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Open Access Research article

The Paired Availability Design for Historical Controls

Stuart G Baker1*, Karen S Lindeman2 and Barnett S Kramer3

Author Affiliations

1 Division of Cancer Prevention, National Cancer Institute, Bethesda, MD, USA

2 Department of Anesthesiology, Johns Hopkins Medical Institutions, Baltimore, MD, USA

3 Office of Disease Prevention and Medical Applications of Research, National Institutes of Health, Bethesda MD, USA

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BMC Medical Research Methodology 2001, 1:9  doi:10.1186/1471-2288-1-9

Published: 26 September 2001

Abstract

Background

Although a randomized trial represents the most rigorous method of evaluating a medical intervention, some interventions would be extremely difficult to evaluate using this study design. One alternative, an observational cohort study, can give biased results if it is not possible to adjust for all relevant risk factors.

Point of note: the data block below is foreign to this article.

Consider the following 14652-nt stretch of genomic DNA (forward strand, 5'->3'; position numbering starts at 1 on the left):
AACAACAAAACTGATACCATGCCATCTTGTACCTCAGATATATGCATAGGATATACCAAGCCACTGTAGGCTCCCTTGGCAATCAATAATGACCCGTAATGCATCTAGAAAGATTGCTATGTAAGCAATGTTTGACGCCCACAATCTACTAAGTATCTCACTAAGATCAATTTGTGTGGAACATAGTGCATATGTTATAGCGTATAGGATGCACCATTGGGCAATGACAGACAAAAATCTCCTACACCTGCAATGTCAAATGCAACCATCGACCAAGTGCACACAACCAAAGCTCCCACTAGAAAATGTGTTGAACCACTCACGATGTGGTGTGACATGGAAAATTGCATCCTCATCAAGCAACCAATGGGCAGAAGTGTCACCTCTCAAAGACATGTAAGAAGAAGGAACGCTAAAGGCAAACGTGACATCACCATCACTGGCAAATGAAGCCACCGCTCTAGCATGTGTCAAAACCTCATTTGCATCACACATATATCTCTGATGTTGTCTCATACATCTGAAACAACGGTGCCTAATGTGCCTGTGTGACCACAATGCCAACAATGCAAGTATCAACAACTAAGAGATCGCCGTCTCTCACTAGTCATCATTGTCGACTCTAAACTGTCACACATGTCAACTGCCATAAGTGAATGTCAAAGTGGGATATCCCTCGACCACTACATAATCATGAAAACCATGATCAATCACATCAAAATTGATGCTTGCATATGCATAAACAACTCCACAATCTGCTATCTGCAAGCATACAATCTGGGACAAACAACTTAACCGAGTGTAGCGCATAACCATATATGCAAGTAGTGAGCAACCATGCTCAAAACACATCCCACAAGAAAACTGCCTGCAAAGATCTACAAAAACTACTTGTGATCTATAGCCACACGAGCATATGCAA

Methods

A recently developed and less well-known alternative is the paired availability design for historical controls. The paired availability design requires at least 10 hospitals or medical centers in which there is a change in the availability of the medical intervention. The statistical analysis involves a weighted average of a simple "before" versus "after" comparison from each hospital or medical center that adjusts for the change in availability.

Results

We expanded requirements for the paired availability design to yield valid inference. (1) The hospitals or medical centers serve a stable population. (2) Other aspects of patient management remain constant over time. (3) Criteria for outcome evaluation are constant over time. (4) Patient preferences for the medical intervention are constant over time. (5) For hospitals where the intervention was available in the "before" group, a change in availability in the "after group" does not change the effect of the intervention on outcome.

Conclusion

The paired availability design has promise for evaluating medical versus surgical interventions, in which it is difficult to recruit patients to a randomized trial.